A dive into a few of our key papers - see below for the full list!
A SPIRAL ATTRACTOR NETWORK DRIVES RHYTHMIC LOCOMOTION
The joint activity of neural populations is high dimensional and complex. One strategy for reaching a tractable understanding of circuit function is to seek the simplest dynamical system that can account for the population activity. By imaging Aplysia's pedal ganglion during fictive locomotion, here we show that its population-wide activity arises from a low-dimensional spiral attractor. Evoking locomotion moved the population into a low-dimensional, periodic, decaying orbit - a spiral - in which it behaved as a true attractor, converging to the same orbit when evoked, and returning to that orbit after transient perturbation. We found the same attractor in every preparation, and could predict motor output directly from its orbit, yet individual neurons' participation changed across consecutive locomotion bouts. From these results, we propose that only the low-dimensional dynamics for movement control, and not the high-dimensional population activity, are consistent within and between nervous systems.
POPULATION-WIDE DISTRIBUTIONS OF NEURAL ACTIVITY DURING PERCEPTUAL DECISION-MAKING
We reviewed the statistical distributions of activity in large populations of cortical neurons, in awake behaving animals, across sensory, associative, and motor areas. We transversally review the complexity of these distributions, from distributions of firing rates and metrics of spike-train structure, through distributions of tuning to stimuli or actions and of choice signals, and finally the dynamical evolution of neural population activity and the distributions of (pairwise) neural interactions. This approach reveals shared patterns of statistical organization across cortex, including: (i) long-tailed distributions of activity and tuning, where quasi-silence seems to be the rule for a majority of neurons; (ii) activity distributions are barely distinguishable between spontaneous and active states; (iii) distributions of tuning parameters for sensory and motor variables show an extensive extrapolation and fragmentation of their representations in the periphery; and (iv) population-wide dynamics that reveal rotations of internal
representations over time, whose traces can be found both in stimulus-driven and internally generated activity. These insights lead us away from the notion of discrete classes of cortical neuron.
DOPAMINERGIC CONTROL OF THE EXPLORATION-EXPLOITATION TRADE-OFF VIA THE BASAL GANGLIA
The `exploration-exploitation' trade-off depends on the environment: stability favours exploiting knowledge to maximise gains; volatility favours exploring new options and discovering new outcomes. Here we proposed the hypothesis that tonic dopamine in the striatum, the basal ganglia's input nucleus, sets the current exploration-exploitation tradeoff. We first advance the idea of interpreting the basal ganglia output as a probability distribution function for action selection. Using computational models of the full basal ganglia circuit, we showed that, under this interpretation, the actions of dopamine within the striatum change the basal ganglia's output to favour the level of exploration or exploitation encoded in the probability distribution. We also found that our models predict striatal dopamine controls the exploration-exploitation trade-off if we instead read out the probability distribution from the target nuclei of the basal ganglia, where their inhibitory input shapes the cortical input to these nuclei. Finally, by integrating the basal ganglia within a reinforcement learning model, we showed how dopamine's effect on the exploration-exploitation trade-off could be measurable in a forced two-choice task. These simulations also showed how tonic dopamine can appear to affect learning while only directly altering the trade-off.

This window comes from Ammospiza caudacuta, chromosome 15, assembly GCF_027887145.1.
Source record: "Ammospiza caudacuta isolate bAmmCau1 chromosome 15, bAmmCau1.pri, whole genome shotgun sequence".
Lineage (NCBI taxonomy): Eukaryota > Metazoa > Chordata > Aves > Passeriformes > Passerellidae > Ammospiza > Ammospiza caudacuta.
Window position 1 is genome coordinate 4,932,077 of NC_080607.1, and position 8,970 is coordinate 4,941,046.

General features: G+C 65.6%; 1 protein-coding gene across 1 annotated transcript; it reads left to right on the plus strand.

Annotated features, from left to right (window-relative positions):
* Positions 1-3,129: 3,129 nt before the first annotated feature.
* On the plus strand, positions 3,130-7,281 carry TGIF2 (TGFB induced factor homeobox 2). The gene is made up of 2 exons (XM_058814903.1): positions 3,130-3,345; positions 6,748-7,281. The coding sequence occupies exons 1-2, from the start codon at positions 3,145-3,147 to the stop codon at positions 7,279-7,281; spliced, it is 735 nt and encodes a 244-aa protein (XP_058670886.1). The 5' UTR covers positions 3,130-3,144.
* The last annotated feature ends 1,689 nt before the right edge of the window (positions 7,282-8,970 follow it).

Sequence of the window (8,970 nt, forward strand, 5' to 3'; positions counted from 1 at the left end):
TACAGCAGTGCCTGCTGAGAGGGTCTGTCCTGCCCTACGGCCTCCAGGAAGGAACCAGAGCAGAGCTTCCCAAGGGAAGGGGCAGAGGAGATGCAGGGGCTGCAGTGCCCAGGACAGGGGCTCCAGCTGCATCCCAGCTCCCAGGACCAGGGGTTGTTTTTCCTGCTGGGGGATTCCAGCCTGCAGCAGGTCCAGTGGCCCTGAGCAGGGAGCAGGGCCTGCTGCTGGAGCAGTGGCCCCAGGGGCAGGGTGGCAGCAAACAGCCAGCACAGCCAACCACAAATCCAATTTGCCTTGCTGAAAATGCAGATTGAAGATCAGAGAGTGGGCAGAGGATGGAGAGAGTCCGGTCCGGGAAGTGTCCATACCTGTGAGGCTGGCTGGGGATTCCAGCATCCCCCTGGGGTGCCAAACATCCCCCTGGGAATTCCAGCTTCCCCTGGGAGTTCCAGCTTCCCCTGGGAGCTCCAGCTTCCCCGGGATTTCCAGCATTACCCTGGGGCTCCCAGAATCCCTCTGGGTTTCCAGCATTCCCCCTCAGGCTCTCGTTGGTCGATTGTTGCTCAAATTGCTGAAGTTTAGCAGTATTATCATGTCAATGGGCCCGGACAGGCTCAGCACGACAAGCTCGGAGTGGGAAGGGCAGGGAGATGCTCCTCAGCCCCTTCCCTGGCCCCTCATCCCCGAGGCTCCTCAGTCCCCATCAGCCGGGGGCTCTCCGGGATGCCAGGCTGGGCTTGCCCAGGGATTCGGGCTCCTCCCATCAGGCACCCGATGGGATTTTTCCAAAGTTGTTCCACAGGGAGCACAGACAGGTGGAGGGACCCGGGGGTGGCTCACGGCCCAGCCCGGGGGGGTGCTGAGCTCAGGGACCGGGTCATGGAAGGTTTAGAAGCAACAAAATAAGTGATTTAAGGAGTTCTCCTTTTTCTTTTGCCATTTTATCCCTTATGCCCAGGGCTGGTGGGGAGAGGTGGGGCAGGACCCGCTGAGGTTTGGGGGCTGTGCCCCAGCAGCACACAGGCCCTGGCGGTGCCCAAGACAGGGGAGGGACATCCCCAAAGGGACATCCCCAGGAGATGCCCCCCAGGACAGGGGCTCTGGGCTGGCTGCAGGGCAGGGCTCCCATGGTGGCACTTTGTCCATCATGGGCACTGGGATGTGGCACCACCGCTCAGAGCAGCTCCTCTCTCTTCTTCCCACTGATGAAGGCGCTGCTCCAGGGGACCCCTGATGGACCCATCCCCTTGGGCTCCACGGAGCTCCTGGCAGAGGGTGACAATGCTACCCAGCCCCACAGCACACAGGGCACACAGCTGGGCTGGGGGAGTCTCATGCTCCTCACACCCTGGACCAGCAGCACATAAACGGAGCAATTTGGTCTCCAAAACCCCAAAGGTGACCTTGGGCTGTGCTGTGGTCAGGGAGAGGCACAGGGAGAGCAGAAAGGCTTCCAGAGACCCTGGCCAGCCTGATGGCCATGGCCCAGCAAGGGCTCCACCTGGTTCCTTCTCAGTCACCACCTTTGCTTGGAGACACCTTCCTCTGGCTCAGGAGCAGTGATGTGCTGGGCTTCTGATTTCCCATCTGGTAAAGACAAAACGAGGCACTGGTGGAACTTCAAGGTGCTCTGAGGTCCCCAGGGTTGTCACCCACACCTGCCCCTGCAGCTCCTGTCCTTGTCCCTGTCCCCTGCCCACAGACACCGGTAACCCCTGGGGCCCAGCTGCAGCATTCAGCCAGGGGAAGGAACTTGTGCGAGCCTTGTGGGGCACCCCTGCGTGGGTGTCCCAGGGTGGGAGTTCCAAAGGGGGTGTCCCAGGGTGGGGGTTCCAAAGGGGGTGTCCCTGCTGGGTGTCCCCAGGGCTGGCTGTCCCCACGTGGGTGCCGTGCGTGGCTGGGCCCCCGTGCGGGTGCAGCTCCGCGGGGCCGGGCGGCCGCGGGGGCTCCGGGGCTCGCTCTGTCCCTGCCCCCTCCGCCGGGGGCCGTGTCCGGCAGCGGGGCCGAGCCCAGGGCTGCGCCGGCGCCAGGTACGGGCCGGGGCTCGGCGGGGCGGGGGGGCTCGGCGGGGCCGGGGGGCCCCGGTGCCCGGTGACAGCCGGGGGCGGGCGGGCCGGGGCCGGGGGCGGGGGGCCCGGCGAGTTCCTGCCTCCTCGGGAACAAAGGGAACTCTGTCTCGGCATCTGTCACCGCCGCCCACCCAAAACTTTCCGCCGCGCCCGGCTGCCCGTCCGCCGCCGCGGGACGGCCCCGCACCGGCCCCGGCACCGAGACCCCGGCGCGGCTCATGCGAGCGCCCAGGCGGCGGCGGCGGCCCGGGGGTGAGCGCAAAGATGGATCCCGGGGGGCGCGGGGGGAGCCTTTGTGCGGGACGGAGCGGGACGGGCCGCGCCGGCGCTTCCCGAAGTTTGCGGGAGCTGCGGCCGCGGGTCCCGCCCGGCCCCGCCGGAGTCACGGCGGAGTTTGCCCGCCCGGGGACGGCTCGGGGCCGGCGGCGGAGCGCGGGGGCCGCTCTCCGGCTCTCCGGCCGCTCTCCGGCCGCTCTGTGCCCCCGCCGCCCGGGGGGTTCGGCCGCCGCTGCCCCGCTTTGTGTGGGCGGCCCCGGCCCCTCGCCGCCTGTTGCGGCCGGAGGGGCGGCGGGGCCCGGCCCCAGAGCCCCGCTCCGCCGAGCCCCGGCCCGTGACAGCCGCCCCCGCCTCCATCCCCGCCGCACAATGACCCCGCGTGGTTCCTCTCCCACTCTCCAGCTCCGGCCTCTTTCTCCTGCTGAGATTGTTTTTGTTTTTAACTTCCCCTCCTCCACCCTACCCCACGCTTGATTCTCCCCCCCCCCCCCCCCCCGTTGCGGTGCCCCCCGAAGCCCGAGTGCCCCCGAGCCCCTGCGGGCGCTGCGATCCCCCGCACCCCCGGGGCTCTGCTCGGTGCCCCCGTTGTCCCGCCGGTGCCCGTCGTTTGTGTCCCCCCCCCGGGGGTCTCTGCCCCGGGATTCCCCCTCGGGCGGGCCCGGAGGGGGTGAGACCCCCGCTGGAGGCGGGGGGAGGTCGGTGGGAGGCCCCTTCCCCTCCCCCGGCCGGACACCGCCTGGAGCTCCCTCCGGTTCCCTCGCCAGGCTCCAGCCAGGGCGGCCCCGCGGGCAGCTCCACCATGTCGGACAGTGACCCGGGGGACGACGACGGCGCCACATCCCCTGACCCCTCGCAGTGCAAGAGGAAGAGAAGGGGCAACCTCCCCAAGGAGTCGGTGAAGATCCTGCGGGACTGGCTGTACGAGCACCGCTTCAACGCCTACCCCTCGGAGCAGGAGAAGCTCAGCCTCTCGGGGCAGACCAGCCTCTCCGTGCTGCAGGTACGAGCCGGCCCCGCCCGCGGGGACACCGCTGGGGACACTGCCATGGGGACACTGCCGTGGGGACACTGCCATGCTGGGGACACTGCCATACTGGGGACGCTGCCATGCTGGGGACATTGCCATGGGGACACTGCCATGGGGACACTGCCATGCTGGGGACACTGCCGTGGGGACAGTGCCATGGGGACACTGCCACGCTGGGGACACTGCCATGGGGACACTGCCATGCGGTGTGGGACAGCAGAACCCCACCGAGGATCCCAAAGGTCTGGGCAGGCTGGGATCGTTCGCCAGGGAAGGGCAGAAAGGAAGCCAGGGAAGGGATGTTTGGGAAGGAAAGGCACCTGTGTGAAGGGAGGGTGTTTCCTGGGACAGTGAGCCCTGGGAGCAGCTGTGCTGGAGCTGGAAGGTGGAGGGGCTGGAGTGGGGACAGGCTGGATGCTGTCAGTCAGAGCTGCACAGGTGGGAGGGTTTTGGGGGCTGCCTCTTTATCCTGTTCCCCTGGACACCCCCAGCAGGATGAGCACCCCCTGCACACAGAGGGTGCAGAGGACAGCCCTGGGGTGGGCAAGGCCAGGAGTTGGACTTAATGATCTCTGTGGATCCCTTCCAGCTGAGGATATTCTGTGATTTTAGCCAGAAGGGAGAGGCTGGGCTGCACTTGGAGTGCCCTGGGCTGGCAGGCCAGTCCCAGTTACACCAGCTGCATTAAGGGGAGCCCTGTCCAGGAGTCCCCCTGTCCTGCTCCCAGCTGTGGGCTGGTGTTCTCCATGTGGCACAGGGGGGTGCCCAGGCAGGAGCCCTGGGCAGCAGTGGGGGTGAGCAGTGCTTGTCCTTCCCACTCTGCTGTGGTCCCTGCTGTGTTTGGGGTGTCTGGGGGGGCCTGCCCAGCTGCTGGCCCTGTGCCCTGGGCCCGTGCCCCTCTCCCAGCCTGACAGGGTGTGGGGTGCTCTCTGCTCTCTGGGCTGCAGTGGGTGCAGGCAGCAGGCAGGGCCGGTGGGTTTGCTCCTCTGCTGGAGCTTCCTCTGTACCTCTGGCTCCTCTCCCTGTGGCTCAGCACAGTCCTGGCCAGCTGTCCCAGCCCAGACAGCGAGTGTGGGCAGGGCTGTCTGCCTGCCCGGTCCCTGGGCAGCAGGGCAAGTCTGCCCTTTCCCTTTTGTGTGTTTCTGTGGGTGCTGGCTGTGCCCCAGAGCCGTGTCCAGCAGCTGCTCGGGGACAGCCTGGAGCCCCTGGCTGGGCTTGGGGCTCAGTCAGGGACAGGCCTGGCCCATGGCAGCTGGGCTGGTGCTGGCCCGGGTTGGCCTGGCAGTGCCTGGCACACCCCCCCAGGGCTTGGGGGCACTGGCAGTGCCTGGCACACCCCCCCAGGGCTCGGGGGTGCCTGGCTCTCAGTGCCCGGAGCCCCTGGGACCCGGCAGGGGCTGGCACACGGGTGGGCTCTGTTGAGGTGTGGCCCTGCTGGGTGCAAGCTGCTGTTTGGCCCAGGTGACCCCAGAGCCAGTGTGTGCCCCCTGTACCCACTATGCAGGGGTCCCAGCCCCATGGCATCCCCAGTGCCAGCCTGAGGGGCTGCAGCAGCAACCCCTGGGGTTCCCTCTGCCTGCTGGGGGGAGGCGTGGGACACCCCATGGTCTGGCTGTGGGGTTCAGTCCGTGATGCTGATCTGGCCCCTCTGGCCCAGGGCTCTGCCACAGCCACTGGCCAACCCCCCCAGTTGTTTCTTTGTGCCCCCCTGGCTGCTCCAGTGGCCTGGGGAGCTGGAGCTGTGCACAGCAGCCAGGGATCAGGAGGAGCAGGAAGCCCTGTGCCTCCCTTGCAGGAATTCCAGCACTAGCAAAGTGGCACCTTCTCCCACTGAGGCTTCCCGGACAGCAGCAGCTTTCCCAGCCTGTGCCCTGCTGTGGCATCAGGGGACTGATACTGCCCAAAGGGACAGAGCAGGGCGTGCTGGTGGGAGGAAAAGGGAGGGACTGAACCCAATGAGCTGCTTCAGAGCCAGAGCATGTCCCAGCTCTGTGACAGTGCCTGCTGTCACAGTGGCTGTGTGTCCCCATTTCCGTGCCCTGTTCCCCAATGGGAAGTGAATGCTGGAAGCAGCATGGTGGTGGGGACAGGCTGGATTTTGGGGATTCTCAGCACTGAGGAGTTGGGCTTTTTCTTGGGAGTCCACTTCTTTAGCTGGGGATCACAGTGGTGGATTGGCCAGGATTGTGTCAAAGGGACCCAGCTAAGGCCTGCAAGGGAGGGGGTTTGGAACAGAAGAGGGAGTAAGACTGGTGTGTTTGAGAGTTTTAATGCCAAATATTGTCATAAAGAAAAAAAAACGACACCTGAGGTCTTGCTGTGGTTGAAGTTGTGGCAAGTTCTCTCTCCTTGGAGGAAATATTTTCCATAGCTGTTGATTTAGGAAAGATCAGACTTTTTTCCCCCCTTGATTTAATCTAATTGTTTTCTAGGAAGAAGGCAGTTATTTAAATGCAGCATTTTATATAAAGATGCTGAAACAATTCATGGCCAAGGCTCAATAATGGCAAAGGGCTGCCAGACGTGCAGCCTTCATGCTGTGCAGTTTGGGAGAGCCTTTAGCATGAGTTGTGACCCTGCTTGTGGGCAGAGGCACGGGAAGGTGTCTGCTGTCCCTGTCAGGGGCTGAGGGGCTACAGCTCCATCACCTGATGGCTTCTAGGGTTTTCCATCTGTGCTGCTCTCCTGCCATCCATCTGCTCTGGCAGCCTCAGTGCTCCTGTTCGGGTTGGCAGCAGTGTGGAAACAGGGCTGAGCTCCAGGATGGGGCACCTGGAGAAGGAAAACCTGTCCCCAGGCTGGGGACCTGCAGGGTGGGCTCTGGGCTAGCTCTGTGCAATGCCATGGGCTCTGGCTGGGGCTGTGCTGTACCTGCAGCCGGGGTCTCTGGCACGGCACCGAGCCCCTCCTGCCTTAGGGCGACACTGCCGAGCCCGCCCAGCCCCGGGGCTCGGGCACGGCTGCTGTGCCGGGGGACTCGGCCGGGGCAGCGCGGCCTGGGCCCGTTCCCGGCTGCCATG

Humphries, M. D., Caballero, J. A.*, Evans, M.*, Maggi, S.* & Singh, A.* (2019) Spectral rejection for testing hypotheses of structure in networks. arXiv: 1901.04747. [* all these authors contributed equally, and are listed alphabetically]
Gilbertson, T., Humphries, M. D. & Steele, J. D. (2019)
Maladaptive striatal plasticity and abnormal reward-learning in cervical dystonia. European Journal of Neuroscience, in press.
Singh, A., Peyrache, A. & Humphries. M. D. (2019) Medial prefrontal cortex population activity is plastic irrespective of learning. Journal of Neuroscience, 39, 3470-3483
[Read the write-up at PNAS Front Matter]
Campagner, D., Evans, M. H., Chlebikova, K., Colins-Rodriguez, A., Loft, M. S., Fox, S., Pettifer, D., Humphries, M. D., Svoboda, K. & Petersen, R. S. (2019) Prediction of choice from competing mechanosensory and choice-memory cues during active tactile decision making. Journal of Neuroscience, 39, 3921-3933.
Maggi, S., Peyrache, A. & Humphries, M. D. (2018) An ensemble code in medial prefrontal cortex links prior events to outcomes during learning. Nature Communications, 9, 2204
Humphries, M. D., Obeso, J. A., & Dreyer, J. (2018) Insights into Parkinson’s disease from computational models of the basal ganglia. Journal of Neurology, Neurosurgery and Psychiatry, 89, 1181-1188.
Caballero, J., Humphries, M. D. *, & Gurney, K. * (2018) A probabilistic, brain-distributed, recursive mechanism for decision-making. PLoS Computational Biology, 14, e1006033. [* Joint senior authors]
Bruno, A., Frost, W. F., & Humphries, M. D. (2017) A spiral attractor generates rhythmic locomotion. eLife, 6, e27342.
Humphries, M. D. (2017) Dynamical networks: finding, measuring, and tracking neural population activity using network science. Network Neuroscience, 1, 324-338
Humphries, M. D. (2016) The Goldilocks zone in neural circuits. eLife, 5, e22735
[Open access download]
And a bunch of preprints that eventually turned into the above papers...
Bruno, A., Frost, W. F., & Humphries, M. D. (2015) Modular deconstruction reveals the dynamical and physical building blocks of a locomotion motor program. Neuron, 86, 304-318.
[Read the Preview in the same issue: Brownstone, R. M. & Stifani, N. (2015) Unraveling a locomotor network, many neurons at a time. Neuron, 86, 9-11]